Clever, quirky, punny and relevant!
Ella Minnow Pea is described as “a progressively lipogrammatic epistolary fable” on its cover. Already you get the sense that this is not going to be an easy, relaxing summer read, and indeed it isn’t, but that should definitely not count against it. Mark Dunn’s ‘novel in letters’ is a quirky, clever, cautionary tale that aught to be read by book lovers and word geeks all over!
It is set in the fictional island of Nollop, situated of the coast of South Carolina. Totally independent of the USA, the island is named after its one famous citizen, Nevin Nollop, supposed creator of the pangram “the quick brown fox jumps over the lazy dog.” So revered are Nollop and his creation that when the letters of his pangram begin falling from the monument in the town square, the island council ban their use in speech and writing.
Perhaps we could imagine living without one letter, ‘z’ maybe, as being not so hard a task, but as the letters fall one after another and the island council become increasingly devoted to the apparently divine will of Nollop, going so far as to banish or execute citizens who use the banned letters, the predicament of Ella Minnow Pea, her friends, and her family becomes far more serious.
The only way to restore the once utopic Nollop to sanity is to create another pangram, shorter than the first. Though by this stage the only letters remaining are ‘l’ ‘m’ ‘n’ ‘o’ ‘p’ which makes their task, Enterprise 32, not only difficult but illegal and deadly.
Told mainly through the letters sent between Ella and her cousin Tassie, we experience the loss of the letters first hand. By the end of the novel one not only needs to read between the lines, but also between the letters! It is a real challenge but that’s what makes this book so fantastic. As readers we’re not watching these characters struggle with the ludicrous laws, we are struggling alongside them.
As a major word geek Ella Minnow Pea worked on so many levels for me. Dunn forced himself to be exceptionally creative with language, in some chapters he writes phonetically, in others he dredges up, sometimes excruciating, synonyms. By the end of the novel, once you’ve struggled through chapters which use only 4 letters, you begin to feel exhausted but at the same time awed.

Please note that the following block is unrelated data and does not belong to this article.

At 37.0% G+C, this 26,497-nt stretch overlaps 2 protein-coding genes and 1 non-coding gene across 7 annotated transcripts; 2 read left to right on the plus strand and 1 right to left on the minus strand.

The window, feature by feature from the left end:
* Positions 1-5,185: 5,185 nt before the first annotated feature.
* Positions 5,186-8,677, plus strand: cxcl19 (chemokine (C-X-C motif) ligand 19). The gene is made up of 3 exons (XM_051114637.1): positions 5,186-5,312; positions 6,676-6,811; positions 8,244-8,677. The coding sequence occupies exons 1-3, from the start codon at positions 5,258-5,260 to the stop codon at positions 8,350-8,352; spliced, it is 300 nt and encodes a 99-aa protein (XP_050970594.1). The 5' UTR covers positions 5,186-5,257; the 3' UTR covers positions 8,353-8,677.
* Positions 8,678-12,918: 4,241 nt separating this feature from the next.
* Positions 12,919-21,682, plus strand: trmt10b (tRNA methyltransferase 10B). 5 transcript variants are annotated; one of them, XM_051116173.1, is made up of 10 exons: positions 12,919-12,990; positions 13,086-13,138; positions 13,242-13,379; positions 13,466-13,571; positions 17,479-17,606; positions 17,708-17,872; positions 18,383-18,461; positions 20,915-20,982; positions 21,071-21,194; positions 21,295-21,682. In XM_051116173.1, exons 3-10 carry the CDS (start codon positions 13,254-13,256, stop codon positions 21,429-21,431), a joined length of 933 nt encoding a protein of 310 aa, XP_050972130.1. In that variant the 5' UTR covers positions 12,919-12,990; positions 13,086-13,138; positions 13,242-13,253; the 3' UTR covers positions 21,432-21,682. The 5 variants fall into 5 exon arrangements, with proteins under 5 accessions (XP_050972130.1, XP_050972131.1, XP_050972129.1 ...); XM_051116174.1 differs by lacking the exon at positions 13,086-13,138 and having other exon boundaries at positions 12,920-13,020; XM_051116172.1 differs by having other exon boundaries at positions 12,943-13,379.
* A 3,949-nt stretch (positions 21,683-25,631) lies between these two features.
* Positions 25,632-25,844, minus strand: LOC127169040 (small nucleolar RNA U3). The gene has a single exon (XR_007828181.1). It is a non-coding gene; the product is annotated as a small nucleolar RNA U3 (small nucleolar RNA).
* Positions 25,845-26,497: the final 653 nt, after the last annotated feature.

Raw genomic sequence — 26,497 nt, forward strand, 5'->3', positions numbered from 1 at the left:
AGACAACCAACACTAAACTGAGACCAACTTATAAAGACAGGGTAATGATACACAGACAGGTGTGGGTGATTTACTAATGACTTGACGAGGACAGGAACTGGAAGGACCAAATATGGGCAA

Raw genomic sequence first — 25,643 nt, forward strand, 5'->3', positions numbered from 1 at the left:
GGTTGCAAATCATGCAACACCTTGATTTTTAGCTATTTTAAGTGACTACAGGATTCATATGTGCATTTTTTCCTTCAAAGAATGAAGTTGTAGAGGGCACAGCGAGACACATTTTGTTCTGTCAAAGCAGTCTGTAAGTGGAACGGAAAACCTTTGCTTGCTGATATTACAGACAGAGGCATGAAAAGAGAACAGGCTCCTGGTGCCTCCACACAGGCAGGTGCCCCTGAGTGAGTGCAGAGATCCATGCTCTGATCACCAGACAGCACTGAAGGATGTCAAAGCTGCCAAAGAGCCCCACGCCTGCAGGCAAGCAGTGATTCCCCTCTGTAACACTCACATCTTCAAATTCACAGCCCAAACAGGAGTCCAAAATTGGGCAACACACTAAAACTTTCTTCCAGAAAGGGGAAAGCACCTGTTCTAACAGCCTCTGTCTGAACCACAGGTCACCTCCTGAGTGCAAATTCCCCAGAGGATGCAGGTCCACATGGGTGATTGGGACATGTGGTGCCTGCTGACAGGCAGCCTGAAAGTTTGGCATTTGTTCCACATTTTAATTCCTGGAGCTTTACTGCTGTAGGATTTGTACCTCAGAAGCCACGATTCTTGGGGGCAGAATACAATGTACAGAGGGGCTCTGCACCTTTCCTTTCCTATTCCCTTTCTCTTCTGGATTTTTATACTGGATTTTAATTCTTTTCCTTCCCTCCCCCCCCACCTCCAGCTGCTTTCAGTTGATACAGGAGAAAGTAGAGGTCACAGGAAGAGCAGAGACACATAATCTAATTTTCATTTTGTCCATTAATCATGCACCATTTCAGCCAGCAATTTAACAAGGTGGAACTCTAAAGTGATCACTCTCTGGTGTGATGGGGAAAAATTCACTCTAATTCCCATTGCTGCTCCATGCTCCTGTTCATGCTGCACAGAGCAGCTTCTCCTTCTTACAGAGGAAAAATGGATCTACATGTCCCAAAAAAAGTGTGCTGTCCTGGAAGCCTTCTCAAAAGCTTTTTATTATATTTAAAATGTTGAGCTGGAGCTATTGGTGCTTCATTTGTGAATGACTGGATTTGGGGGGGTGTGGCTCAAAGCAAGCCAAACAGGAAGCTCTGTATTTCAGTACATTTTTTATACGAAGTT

The story itself is farcical but told well, the use of letters as the narrative device largely keeps the pace up. There are one or two letters written by some characters such as Ella’s mother, which feel rather cumbersome and out of place but overall it works fantastically.
The farce in Ella Minnow Pea is comparable to George Orwell’s Animal Farm. Indeed both books take similar themes, for example utopia Vs. dystopia, or being a good citizen Vs. being a moral person. These are questions still very much relevant today, particularly the plight of Nollop citizens. Do they stay in their homes, where they were born and raised, despite the absurdity of the laws and the threat to their lives? Or should they leave friends and family behind for safety?
Of course there are limitations with Ella Minnow Pea. For readers who love back story, the novel probably won’t satisfy you. The opportunities for exposition are restricted, though those that exist are utilised well and we learn all we need to about the characters but in a very matter of fact way.
After reading Ella Minnow Pea I felt like I’d been let in on a well kept secret. Mark Dunn’s creatively clever novel aught to be considered a modern classic. It is different but relevant and rewardingly and enjoyably challenging all at the same time. Not to mention really satisfying, especially when you realise the pun in the title!
Ella Minnow Pea is written by Mark Dunn was published by Methuen in the UK in 2001.